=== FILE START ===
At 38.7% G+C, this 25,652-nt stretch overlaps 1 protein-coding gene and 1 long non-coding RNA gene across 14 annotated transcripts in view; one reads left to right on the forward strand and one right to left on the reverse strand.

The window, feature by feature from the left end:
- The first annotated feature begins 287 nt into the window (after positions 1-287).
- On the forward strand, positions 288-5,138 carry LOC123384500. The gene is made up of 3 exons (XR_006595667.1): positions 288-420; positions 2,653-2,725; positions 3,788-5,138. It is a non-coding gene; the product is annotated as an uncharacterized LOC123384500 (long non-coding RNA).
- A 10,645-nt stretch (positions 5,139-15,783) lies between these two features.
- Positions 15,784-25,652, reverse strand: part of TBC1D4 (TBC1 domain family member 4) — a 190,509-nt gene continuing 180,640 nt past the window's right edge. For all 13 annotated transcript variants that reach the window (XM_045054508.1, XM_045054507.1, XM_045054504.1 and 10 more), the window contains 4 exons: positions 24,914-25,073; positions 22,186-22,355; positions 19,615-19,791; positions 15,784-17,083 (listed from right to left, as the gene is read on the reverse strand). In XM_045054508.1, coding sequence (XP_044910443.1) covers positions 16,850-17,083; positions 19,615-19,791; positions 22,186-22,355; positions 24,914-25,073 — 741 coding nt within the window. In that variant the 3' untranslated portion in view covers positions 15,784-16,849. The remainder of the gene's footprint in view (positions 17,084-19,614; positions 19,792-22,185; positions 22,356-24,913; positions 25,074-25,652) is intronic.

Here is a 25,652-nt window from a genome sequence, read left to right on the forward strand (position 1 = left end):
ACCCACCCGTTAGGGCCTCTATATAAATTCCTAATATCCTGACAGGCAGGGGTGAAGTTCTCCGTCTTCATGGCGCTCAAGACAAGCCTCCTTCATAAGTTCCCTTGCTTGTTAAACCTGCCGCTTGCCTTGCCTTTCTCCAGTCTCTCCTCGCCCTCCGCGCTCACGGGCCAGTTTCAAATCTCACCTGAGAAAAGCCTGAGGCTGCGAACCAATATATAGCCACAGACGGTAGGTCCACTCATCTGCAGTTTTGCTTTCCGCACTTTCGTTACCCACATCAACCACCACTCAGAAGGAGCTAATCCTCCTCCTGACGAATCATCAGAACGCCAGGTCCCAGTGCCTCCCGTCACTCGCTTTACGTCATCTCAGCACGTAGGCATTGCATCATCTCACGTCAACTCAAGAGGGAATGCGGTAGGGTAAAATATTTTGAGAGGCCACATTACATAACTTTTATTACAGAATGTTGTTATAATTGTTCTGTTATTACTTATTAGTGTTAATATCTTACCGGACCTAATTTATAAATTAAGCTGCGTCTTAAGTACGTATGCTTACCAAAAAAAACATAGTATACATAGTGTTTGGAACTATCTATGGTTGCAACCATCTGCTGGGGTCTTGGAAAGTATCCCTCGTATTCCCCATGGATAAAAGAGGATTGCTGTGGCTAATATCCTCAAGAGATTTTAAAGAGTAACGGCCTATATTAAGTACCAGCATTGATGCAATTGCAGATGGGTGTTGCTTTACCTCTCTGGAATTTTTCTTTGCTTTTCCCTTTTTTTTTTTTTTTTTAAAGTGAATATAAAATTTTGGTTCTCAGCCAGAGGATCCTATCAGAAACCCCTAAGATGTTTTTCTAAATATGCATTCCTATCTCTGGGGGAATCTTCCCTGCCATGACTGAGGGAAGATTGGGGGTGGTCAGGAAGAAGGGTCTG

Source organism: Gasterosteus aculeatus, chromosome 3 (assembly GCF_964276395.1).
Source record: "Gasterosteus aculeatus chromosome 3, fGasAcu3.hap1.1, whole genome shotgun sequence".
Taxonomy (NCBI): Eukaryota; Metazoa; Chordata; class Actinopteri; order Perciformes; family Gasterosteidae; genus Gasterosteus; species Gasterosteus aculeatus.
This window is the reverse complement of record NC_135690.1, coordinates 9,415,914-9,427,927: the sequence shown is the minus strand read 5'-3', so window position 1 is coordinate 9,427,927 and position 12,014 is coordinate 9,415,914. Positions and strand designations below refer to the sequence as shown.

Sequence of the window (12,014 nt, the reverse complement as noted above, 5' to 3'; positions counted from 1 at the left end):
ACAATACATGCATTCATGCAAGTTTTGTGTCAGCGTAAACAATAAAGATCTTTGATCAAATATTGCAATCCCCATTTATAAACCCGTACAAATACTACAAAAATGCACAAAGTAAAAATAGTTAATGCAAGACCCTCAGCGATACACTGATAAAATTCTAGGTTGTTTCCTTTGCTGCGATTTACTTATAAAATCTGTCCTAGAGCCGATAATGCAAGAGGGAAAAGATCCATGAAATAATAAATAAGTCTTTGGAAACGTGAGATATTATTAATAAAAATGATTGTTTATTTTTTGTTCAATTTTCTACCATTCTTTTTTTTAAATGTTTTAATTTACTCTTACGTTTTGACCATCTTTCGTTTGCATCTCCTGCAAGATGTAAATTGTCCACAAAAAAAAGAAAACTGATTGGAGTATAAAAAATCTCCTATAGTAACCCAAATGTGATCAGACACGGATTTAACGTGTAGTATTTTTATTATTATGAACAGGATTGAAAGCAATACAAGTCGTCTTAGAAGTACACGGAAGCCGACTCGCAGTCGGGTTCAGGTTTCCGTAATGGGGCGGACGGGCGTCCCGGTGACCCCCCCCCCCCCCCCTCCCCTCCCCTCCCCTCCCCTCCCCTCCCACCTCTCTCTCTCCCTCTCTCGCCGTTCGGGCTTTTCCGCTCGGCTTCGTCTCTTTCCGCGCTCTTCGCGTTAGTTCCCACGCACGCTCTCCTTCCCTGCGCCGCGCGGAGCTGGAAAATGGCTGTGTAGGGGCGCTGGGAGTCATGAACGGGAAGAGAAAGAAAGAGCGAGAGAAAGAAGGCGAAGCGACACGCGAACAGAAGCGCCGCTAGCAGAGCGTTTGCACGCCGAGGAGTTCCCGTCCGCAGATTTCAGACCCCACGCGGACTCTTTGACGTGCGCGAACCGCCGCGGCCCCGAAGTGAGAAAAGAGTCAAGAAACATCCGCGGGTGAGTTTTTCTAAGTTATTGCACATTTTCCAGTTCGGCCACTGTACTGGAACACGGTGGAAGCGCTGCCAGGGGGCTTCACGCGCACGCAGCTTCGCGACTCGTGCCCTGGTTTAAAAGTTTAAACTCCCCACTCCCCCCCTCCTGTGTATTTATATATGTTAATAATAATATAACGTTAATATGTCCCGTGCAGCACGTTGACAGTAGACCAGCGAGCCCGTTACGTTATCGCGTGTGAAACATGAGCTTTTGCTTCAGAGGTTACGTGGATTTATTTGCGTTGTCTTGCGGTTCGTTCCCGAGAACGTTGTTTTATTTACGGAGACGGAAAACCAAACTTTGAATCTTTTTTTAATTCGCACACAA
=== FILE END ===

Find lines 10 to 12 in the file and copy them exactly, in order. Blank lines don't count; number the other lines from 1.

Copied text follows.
Source record: "Gasterosteus aculeatus chromosome 3, fGasAcu3.hap1.1, whole genome shotgun sequence".
Taxonomy (NCBI): Eukaryota; Metazoa; Chordata; class Actinopteri; order Perciformes; family Gasterosteidae; genus Gasterosteus; species Gasterosteus aculeatus.
This window is the reverse complement of record NC_135690.1, coordinates 9,415,914-9,427,927: the sequence shown is the minus strand read 5'-3', so window position 1 is coordinate 9,427,927 and position 12,014 is coordinate 9,415,914. Positions and strand designations below refer to the sequence as shown.